Solitary – XXV

Rating: 3/5
Distributor/label URL: https://www.facebook.com/doclabel/
Released: 2019
Buy Album: https://www.amazon.co.uk/XXV-Explicit-Solitary/dp/B07VF88VMG/ref=sr_1_1?keywords=solitary+xxv&qid=1565445216&s=gateway&sr=8-1
Band Website: https://www.facebook.com/Official.Solitary/

Band line-up:

Rich Sherrington – Vocals & Guitar
Andy Mellor – Lead Guitars
Gaz Harrop – Bass
Roy Miller – Drums

Tracklisting:

1. Requiem
2. Within Temptation
3. Keep Your Enemies Closes
4. Architects Of Shame (Live)
5. The Diseased Heart Of Society (Live)

 

Review:

Solitary are a thrash metal band on DOC records, who will be celebrating their twenty fifth anniversary, this year. From their beginnings, the band promised to rock out forever and it seems they’re keeping their word. They decided to hit the studio and re-record three classic cuts from their back catalogue ‘Requiem’, ‘Within Temptation’ and ‘Keep Your Enemies Closer’ and to put them on their latest album ‘XXV’. At the end of it, they also included two songs from their most recent London gig at the Camden Underworld. 

In terms of songwriting, Solitary aren’t anything special. They’re certainly not Metallica or Megadeth level. Their riffs are frequently relatively basic power chord/root note/pedal tone ideas that relentlessly chug. In contrast, think how ‘Master of Puppets’, uses a wider variety notes that whilst not exactly proggish in sophistication do have that special something that makes them unique. Solitary don’t stand out from any of the bands that copied the thrash big four. To be fair, plenty of the riffs do have stylish embellishments and a certain development which whilst simple is surprisingly effective, but the transformations could have been taken further.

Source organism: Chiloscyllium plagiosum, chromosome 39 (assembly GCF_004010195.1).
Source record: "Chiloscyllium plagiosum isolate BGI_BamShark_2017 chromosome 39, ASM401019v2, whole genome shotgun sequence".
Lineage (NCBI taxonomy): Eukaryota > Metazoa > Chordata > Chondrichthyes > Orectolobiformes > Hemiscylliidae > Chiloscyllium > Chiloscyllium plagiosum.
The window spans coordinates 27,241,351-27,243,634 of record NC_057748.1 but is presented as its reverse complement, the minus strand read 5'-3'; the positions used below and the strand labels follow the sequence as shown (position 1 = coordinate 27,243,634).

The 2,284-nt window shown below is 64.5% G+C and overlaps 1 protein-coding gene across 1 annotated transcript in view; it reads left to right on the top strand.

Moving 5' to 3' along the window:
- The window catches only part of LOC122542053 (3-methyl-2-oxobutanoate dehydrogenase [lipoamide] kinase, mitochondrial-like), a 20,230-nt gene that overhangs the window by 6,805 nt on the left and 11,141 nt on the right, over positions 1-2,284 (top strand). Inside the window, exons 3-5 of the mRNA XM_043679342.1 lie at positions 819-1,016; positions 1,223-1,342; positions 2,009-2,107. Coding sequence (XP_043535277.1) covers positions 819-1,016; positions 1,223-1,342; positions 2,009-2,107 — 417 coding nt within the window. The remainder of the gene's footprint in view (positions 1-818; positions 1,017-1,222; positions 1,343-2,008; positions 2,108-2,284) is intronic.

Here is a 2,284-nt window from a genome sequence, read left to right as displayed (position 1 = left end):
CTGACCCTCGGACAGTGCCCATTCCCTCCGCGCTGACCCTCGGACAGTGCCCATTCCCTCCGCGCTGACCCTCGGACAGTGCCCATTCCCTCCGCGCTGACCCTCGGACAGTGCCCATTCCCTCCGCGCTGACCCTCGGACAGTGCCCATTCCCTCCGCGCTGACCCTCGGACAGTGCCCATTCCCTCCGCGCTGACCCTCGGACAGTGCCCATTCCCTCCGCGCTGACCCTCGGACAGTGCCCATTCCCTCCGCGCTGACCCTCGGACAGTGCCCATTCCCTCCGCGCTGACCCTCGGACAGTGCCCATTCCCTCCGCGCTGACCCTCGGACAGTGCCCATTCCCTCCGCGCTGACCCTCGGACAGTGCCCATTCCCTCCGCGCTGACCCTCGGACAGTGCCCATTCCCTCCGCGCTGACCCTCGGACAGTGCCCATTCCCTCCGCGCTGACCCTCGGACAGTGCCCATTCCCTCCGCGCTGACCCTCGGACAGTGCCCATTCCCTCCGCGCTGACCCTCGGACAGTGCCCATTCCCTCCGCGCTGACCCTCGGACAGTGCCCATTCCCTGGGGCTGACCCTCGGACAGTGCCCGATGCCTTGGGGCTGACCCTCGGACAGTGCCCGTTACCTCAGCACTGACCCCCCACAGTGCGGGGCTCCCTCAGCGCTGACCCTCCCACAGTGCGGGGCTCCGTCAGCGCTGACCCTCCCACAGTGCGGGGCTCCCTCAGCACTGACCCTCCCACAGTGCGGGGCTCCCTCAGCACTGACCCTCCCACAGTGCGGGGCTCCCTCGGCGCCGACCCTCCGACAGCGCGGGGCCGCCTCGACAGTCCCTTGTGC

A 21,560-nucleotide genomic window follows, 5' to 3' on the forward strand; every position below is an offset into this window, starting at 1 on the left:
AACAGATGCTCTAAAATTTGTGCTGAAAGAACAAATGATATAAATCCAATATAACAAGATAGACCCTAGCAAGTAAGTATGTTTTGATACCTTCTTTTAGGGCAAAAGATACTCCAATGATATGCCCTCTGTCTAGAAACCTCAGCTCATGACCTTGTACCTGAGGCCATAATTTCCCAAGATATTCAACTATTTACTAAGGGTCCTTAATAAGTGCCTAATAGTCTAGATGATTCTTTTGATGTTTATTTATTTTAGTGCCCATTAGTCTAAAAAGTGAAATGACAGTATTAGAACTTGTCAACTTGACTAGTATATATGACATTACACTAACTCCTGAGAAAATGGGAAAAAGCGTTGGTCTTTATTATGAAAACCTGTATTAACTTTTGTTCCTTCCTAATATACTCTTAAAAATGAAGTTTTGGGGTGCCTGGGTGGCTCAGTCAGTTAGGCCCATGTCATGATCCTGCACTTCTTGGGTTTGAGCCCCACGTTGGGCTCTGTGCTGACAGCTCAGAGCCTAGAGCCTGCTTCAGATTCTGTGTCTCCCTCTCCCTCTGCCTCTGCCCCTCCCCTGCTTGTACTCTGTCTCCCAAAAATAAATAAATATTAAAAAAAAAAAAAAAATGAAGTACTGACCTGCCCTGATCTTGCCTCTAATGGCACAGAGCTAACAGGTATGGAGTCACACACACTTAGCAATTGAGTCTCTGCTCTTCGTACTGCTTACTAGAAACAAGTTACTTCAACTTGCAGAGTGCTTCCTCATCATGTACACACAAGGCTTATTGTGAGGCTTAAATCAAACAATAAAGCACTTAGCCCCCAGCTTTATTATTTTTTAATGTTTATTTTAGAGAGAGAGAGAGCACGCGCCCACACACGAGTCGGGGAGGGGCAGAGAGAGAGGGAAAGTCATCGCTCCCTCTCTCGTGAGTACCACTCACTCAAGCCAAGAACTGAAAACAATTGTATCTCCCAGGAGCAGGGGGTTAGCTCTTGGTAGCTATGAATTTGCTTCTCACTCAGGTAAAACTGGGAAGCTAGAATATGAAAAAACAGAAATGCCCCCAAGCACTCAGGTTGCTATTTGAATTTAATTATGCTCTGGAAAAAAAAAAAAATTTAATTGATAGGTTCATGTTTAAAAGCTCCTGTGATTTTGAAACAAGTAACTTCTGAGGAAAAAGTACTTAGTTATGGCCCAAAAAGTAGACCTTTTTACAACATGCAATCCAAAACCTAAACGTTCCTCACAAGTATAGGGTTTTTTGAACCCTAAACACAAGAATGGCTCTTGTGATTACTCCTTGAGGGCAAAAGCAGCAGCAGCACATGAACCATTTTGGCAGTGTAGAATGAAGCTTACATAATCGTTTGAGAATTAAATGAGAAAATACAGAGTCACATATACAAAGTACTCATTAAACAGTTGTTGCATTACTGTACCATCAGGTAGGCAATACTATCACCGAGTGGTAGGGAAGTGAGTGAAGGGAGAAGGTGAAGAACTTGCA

On the subject of MoP again, that song has some very musical, even classical-style chord progressions in places as well as some strong melodic lines, but you don’t really get that, here. It’s certainly not all bad though, as the musicianship is rather impressive. The drums are beautifully human and tasteful rather than robotic and heavily modified on computer and are quite fun, too. The guitarist also really knows how to shred without coming across as too over indulgent. He even uses a wide variety of scales and arpeggios rather than sticking to nothing but minor and minor pentatonic ideas and he has a killer vibrato.

The band clearly know how to play live. Whilst they are a little scrappy in places (although ‘human’ is perhaps a better word, again), particularly in their slower sections, they perform almost as competently as they do in the studio and they pump the adrenaline at the same time. That should definitely be respected. For such ‘no-going back’, on stage music, the production is surprisingly clear and powerful throughout the performances. It’s actually about as strong as in the first three tracks.  

In conclusion, this stuff has clear strengths and weaknesses. The musicians are up there with Lars Ulrich, Kirk Hammett and even Marty Friedman but the songwriting could have been the product of many thrash metal clones. It IS exciting, with its fast tempos, blast beats and speedy palm muted riffs, but the release is far from a classic. Buy this album if you love the genre, but perhaps not if you’re new to it – there are hundreds of masterpieces out there, you will almost certainly enjoy a lot more. Having said that, if you like unpretentious music with a punky attitude, you may in fact love XXV. 

Review by Simon Wiedemann
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